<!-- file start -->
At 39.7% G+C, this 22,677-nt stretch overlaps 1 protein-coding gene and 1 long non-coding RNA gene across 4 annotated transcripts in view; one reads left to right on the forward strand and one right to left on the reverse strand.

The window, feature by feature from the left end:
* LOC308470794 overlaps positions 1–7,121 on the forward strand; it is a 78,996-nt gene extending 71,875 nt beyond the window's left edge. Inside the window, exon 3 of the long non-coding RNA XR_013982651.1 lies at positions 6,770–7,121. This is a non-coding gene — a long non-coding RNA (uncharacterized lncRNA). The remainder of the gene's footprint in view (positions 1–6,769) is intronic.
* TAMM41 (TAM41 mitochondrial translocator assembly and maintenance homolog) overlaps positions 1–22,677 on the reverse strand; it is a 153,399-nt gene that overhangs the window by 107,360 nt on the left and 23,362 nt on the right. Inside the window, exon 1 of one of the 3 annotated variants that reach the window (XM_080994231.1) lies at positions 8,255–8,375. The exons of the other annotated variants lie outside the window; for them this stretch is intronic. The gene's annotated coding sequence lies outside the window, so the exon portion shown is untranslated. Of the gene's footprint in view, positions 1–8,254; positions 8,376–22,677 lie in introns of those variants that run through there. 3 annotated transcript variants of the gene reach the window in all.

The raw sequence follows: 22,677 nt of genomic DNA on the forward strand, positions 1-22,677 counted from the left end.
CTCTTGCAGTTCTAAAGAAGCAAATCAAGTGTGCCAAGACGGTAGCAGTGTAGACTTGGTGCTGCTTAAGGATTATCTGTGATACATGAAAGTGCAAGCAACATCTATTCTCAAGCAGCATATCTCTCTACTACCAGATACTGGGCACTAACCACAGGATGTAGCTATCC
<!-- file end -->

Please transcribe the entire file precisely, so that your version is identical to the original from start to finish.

At 39.7% G+C, this 22,677-nt stretch overlaps 1 protein-coding gene and 1 long non-coding RNA gene across 4 annotated transcripts in view; one reads left to right on the forward strand and one right to left on the reverse strand.

The window, feature by feature from the left end:
* LOC308470794 overlaps positions 1–7,121 on the forward strand; it is a 78,996-nt gene extending 71,875 nt beyond the window's left edge. Inside the window, exon 3 of the long non-coding RNA XR_013982651.1 lies at positions 6,770–7,121. This is a non-coding gene — a long non-coding RNA (uncharacterized lncRNA). The remainder of the gene's footprint in view (positions 1–6,769) is intronic.
* TAMM41 (TAM41 mitochondrial translocator assembly and maintenance homolog) overlaps positions 1–22,677 on the reverse strand; it is a 153,399-nt gene that overhangs the window by 107,360 nt on the left and 23,362 nt on the right. Inside the window, exon 1 of one of the 3 annotated variants that reach the window (XM_080994231.1) lies at positions 8,255–8,375. The exons of the other annotated variants lie outside the window; for them this stretch is intronic. The gene's annotated coding sequence lies outside the window, so the exon portion shown is untranslated. Of the gene's footprint in view, positions 1–8,254; positions 8,376–22,677 lie in introns of those variants that run through there. 3 annotated transcript variants of the gene reach the window in all.

The raw sequence follows: 22,677 nt of genomic DNA on the forward strand, positions 1-22,677 counted from the left end.
CTCTTGCAGTTCTAAAGAAGCAAATCAAGTGTGCCAAGACGGTAGCAGTGTAGACTTGGTGCTGCTTAAGGATTATCTGTGATACATGAAAGTGCAAGCAACATCTATTCTCAAGCAGCATATCTCTCTACTACCAGATACTGGGCACTAACCACAGGATGTAGCTATCC